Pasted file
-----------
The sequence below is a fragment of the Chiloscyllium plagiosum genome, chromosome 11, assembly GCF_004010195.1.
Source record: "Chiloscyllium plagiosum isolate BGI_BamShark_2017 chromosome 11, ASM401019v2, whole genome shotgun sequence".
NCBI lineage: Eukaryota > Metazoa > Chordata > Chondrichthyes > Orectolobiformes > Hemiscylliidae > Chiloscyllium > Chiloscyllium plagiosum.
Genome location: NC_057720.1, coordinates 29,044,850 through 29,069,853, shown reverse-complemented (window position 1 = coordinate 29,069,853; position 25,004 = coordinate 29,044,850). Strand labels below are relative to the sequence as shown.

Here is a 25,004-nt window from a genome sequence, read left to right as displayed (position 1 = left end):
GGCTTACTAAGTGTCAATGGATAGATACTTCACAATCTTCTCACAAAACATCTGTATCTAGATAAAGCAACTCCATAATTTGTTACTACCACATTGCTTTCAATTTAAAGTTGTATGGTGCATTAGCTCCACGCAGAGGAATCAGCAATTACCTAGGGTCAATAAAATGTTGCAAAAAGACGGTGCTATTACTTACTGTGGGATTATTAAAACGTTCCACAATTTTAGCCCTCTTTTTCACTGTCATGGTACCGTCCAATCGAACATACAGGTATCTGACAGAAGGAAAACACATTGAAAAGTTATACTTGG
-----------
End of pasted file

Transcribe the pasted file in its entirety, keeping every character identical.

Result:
The sequence below is a fragment of the Chiloscyllium plagiosum genome, chromosome 11, assembly GCF_004010195.1.
Source record: "Chiloscyllium plagiosum isolate BGI_BamShark_2017 chromosome 11, ASM401019v2, whole genome shotgun sequence".
NCBI lineage: Eukaryota > Metazoa > Chordata > Chondrichthyes > Orectolobiformes > Hemiscylliidae > Chiloscyllium > Chiloscyllium plagiosum.
Genome location: NC_057720.1, coordinates 29,044,850 through 29,069,853, shown reverse-complemented (window position 1 = coordinate 29,069,853; position 25,004 = coordinate 29,044,850). Strand labels below are relative to the sequence as shown.

Here is a 25,004-nt window from a genome sequence, read left to right as displayed (position 1 = left end):
GGCTTACTAAGTGTCAATGGATAGATACTTCACAATCTTCTCACAAAACATCTGTATCTAGATAAAGCAACTCCATAATTTGTTACTACCACATTGCTTTCAATTTAAAGTTGTATGGTGCATTAGCTCCACGCAGAGGAATCAGCAATTACCTAGGGTCAATAAAATGTTGCAAAAAGACGGTGCTATTACTTACTGTGGGATTATTAAAACGTTCCACAATTTTAGCCCTCTTTTTCACTGTCATGGTACCGTCCAATCGAACATACAGGTATCTGACAGAAGGAAAACACATTGAAAAGTTATACTTGG